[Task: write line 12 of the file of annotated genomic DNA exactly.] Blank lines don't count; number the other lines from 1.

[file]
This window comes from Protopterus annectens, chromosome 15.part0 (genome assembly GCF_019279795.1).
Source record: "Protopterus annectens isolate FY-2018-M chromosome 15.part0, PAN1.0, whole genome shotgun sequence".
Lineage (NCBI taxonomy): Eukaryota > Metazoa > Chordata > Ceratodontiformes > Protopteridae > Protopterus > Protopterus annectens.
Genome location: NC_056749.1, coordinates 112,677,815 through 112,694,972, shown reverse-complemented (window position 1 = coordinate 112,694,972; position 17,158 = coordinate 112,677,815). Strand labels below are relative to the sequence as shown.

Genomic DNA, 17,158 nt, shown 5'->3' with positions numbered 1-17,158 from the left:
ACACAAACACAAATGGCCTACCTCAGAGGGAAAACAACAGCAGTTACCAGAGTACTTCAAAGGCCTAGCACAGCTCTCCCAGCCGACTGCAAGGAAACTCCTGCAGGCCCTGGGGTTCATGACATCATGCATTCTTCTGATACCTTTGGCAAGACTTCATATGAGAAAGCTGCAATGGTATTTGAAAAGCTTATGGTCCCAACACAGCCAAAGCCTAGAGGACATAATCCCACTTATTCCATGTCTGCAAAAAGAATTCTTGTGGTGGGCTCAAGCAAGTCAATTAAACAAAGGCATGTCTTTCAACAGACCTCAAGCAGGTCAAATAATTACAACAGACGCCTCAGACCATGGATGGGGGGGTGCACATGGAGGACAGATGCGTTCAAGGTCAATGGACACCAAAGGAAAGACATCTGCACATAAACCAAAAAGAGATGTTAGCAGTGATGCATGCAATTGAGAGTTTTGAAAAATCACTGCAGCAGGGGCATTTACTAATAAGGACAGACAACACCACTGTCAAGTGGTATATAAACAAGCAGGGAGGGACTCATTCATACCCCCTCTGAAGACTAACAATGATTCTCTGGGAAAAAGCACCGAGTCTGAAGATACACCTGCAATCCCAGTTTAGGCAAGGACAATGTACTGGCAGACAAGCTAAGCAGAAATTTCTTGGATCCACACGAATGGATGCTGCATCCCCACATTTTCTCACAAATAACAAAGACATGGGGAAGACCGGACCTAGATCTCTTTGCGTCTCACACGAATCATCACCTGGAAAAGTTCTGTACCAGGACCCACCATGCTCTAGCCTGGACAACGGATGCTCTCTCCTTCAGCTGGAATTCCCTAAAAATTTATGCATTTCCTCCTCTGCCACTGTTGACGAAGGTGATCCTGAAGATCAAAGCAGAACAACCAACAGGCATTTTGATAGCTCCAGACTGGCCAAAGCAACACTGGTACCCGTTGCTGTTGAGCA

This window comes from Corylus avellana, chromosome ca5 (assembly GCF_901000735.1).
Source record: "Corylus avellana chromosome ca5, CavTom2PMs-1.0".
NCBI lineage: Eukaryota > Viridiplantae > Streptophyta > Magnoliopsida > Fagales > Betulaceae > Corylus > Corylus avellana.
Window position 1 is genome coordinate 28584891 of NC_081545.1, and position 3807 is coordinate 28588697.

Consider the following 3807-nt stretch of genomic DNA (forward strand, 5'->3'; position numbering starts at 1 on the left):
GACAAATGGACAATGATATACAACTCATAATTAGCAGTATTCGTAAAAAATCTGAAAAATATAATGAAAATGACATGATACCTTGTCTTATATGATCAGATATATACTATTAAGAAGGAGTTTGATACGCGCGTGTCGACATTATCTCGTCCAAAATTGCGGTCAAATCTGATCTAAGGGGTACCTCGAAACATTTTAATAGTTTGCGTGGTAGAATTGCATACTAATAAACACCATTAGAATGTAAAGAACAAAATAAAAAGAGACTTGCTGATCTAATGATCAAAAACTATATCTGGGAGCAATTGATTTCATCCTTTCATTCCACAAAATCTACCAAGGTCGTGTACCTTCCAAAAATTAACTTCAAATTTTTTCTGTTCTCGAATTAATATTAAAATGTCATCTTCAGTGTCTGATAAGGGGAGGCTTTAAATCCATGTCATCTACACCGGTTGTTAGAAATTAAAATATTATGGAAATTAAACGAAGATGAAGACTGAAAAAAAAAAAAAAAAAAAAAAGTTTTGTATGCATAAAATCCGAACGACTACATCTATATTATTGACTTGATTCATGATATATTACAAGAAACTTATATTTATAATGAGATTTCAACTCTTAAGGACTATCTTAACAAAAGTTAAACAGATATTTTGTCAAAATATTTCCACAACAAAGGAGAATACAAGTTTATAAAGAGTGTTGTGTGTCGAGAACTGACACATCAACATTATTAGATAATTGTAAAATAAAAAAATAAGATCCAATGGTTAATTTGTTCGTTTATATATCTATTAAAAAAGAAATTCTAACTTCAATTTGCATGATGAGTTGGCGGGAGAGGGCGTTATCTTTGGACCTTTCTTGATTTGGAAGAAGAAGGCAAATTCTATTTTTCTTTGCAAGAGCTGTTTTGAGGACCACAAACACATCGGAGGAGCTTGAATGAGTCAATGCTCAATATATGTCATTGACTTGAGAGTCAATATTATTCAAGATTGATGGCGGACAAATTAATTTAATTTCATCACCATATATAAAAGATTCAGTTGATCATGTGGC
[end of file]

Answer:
GACAAATGGACAATGATATACAACTCATAATTAGCAGTATTCGTAAAAAATCTGAAAAATATAATGAAAATGACATGATACCTTGTCTTATATGATCAGATATATACTATTAAGAAGGAGTTTGATACGCGCGTGTCGACATTATCTCGTCCAAAATTGCGGTCAAATCTGATCTAAGGGGTACCTCGAAACATTTTAATAGTTTGCGTGGTAGAATTGCATACTAATAAACACCATTAGAATGTAAAGAACAAAATAAAAAGAGACTTGCTGATCTAATGATCAAAAACTATATCTGGGAGCAATTGATTTCATCCTTTCATTCCACAAAATCTACCAAGGTCGTGTACCTTCCAAAAATTAACTTCAAATTTTTTCTGTTCTCGAATTAATATTAAAATGTCATCTTCAGTGTCTGATAAGGGGAGGCTTTAAATCCATGTCATCTACACCGGTTGTTAGAAATTAAAATATTATGGAAATTAAACGAAGATGAAGACTGAAAAAAAAAAAAAAAAAAAAAAGTTTTGTATGCATAAAATCCGAACGACTACATCTATATTATTGACTTGATTCATGATATATTACAAGAAACTTATATTTATAATGAGATTTCAACTCTTAAGGACTATCTTAACAAAAGTTAAACAGATATTTTGTCAAAATATTTCCACAACAAAGGAGAATACAAGTTTATAAAGAGTGTTGTGTGTCGAGAACTGACACATCAACATTATTAGATAATTGTAAAATAAAAAAATAAGATCCAATGGTTAATTTGTTCGTTTATATATCTATTAAAAAAGAAATTCTAACTTCAATTTGCATGATGAGTTGGCGGGAGAGGGCGTTATCTTTGGACCTTTCTTGATTTGGAAGAAGAAGGCAAATTCTATTTTTCTTTGCAAGAGCTGTTTTGAGGACCACAAACACATCGGAGGAGCTTGAATGAGTCAATGCTCAATATATGTCATTGACTTGAGAGTCAATATTATTCAAGATTGATGGCGGACAAATTAATTTAATTTCATCACCATATATAAAAGATTCAGTTGATCATGTGGC